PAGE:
Project Complexity

In the 10th Global Project Management Survey, conducted by the Institute for Project Management, data showed that 41% of all projects were rated as “complex”. From a technology and operations perspective, the shifting digital economy requires a lot of extra thought on the number of dependencies within a project. There simply is no easy out-of-box solution for most projects or implementations.

In many cases, you also will need to negotiate numerous contracts and internal decisions before even making a purchasing decision for a technology project. Having an experienced consultant or project manager who knows how to avoid the obstacles and can also do more than just check the tactical boxes is a must for any high-performing organization of tomorrow.

The Slow, Integrated Merge of IT and Operations

While an increasing amount of CIOs now report to the CEO, it’s not just this relationship that matters in the overall organizational design. it’s the organizations that have put purposeful effort in connecting IT and operations resources that successfully complete a project on budget and time. CMOs, CIOs, CTOs, and COOs of any company should be aligned and kicking with the same foot. In many instances, we as consultants are attempting to align all of the C-suite after the project has been funded and kicked off. This creates debate, delay, and a lack of prioritization or vision, at least until the executive team is aligned.

Execution is everything for so many of today’s critical business initiatives. Organizations need to adapt beyond their agile methodologies to create cross-functional teams that understand both technology and operations at almost identical levels, and filter that knowledge through the lens of customer experience.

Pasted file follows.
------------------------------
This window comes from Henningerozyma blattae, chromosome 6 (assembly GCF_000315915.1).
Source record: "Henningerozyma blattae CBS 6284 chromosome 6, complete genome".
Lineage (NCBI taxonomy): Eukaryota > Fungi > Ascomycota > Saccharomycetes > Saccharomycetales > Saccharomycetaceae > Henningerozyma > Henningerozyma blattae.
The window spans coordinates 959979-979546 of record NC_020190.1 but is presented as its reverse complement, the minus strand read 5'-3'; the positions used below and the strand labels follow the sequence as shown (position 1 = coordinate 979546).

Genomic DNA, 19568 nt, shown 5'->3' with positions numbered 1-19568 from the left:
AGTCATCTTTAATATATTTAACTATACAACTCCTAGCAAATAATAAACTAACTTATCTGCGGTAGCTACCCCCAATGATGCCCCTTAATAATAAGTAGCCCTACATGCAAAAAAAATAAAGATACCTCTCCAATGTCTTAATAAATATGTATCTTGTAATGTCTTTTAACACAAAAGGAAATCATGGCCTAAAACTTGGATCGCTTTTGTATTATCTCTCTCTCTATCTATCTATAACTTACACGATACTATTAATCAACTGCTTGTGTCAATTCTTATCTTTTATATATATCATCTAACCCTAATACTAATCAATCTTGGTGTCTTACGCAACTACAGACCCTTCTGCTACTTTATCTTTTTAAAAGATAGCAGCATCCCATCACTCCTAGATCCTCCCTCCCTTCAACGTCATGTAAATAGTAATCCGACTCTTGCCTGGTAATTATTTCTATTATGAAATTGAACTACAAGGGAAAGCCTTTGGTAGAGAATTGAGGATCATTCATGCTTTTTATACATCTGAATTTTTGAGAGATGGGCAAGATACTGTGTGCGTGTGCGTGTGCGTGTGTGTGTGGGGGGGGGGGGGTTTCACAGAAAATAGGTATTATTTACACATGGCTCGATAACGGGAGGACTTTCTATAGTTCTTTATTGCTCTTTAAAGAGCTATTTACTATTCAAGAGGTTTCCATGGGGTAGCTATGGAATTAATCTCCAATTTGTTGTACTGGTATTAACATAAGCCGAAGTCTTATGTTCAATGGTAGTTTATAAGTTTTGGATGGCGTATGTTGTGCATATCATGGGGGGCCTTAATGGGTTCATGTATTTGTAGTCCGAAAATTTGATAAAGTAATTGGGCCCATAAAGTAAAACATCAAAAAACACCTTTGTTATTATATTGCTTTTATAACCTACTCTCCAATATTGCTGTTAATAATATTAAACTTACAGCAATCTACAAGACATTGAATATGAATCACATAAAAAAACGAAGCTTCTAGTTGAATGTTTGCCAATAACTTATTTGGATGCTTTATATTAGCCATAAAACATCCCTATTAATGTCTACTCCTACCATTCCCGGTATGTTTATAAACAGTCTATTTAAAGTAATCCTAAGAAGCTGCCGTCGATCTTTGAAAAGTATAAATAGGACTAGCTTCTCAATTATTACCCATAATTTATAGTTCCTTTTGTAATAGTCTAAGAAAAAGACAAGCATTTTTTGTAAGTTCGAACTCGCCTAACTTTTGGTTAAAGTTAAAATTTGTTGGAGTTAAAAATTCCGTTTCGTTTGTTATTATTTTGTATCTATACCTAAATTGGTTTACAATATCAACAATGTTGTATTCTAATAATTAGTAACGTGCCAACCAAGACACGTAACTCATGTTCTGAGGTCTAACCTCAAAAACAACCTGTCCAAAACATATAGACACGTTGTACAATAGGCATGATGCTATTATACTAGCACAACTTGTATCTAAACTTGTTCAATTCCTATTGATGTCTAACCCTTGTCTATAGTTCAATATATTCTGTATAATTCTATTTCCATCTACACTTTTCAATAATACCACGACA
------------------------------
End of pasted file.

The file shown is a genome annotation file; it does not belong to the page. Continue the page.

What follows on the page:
Josh Streets lives life with one purpose, “To bring out the best in people and their businesses.” He is a trusted advisor to executives and organizations around the country regarding contact center, operations, technology and leadership performance. Josh is an entrepreneur, consultant and mentor whose firm works with clients on a range of projects focused on contact centers, operations, technology, customer experience and leadership. He is also ICMI's Technology Practice Leader, spear-heading ICMI's suite of contact center technology consulting services.

 

Josh learned the importance of high performing leadership and honed his business skills early by serving in Fortune 500 senior leadership roles over the course of nearly two decades before creating Scoreboard Group Consulting. Since 2015, they have worked with medium and major sized companies on strategic business performance projects. Along with finishing his upcoming book ‘Fix the Root, Get the Fruit’, Josh spends a great deal of time traveling with his family and also serves the needs of several non-profit organizations or causes.


Tag(s): supportworld, best practice, employee engagement, project management